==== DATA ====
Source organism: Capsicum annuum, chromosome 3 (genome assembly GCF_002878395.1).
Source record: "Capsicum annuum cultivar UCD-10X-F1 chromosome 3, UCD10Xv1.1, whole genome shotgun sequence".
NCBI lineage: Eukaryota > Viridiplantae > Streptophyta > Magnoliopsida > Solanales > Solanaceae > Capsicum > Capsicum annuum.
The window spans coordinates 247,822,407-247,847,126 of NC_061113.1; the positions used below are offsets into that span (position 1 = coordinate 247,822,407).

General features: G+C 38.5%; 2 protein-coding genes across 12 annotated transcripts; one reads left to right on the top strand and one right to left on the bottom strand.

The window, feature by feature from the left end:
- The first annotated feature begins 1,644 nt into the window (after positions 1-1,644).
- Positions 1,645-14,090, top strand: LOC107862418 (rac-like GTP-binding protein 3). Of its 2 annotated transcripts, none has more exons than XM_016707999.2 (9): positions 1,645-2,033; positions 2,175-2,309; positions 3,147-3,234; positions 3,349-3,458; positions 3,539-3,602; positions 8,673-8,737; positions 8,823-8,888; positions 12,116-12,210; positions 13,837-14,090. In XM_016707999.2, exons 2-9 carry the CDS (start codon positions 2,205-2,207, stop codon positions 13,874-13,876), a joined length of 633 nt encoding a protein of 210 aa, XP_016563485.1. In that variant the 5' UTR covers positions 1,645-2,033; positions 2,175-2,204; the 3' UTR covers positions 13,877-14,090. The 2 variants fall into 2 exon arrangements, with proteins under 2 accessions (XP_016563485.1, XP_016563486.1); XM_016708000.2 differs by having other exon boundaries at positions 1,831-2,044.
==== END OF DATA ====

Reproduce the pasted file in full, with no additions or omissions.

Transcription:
Source organism: Capsicum annuum, chromosome 3 (genome assembly GCF_002878395.1).
Source record: "Capsicum annuum cultivar UCD-10X-F1 chromosome 3, UCD10Xv1.1, whole genome shotgun sequence".
NCBI lineage: Eukaryota > Viridiplantae > Streptophyta > Magnoliopsida > Solanales > Solanaceae > Capsicum > Capsicum annuum.
The window spans coordinates 247,822,407-247,847,126 of NC_061113.1; the positions used below are offsets into that span (position 1 = coordinate 247,822,407).

General features: G+C 38.5%; 2 protein-coding genes across 12 annotated transcripts; one reads left to right on the top strand and one right to left on the bottom strand.

The window, feature by feature from the left end:
- The first annotated feature begins 1,644 nt into the window (after positions 1-1,644).
- Positions 1,645-14,090, top strand: LOC107862418 (rac-like GTP-binding protein 3). Of its 2 annotated transcripts, none has more exons than XM_016707999.2 (9): positions 1,645-2,033; positions 2,175-2,309; positions 3,147-3,234; positions 3,349-3,458; positions 3,539-3,602; positions 8,673-8,737; positions 8,823-8,888; positions 12,116-12,210; positions 13,837-14,090. In XM_016707999.2, exons 2-9 carry the CDS (start codon positions 2,205-2,207, stop codon positions 13,874-13,876), a joined length of 633 nt encoding a protein of 210 aa, XP_016563485.1. In that variant the 5' UTR covers positions 1,645-2,033; positions 2,175-2,204; the 3' UTR covers positions 13,877-14,090. The 2 variants fall into 2 exon arrangements, with proteins under 2 accessions (XP_016563485.1, XP_016563486.1); XM_016708000.2 differs by having other exon boundaries at positions 1,831-2,044.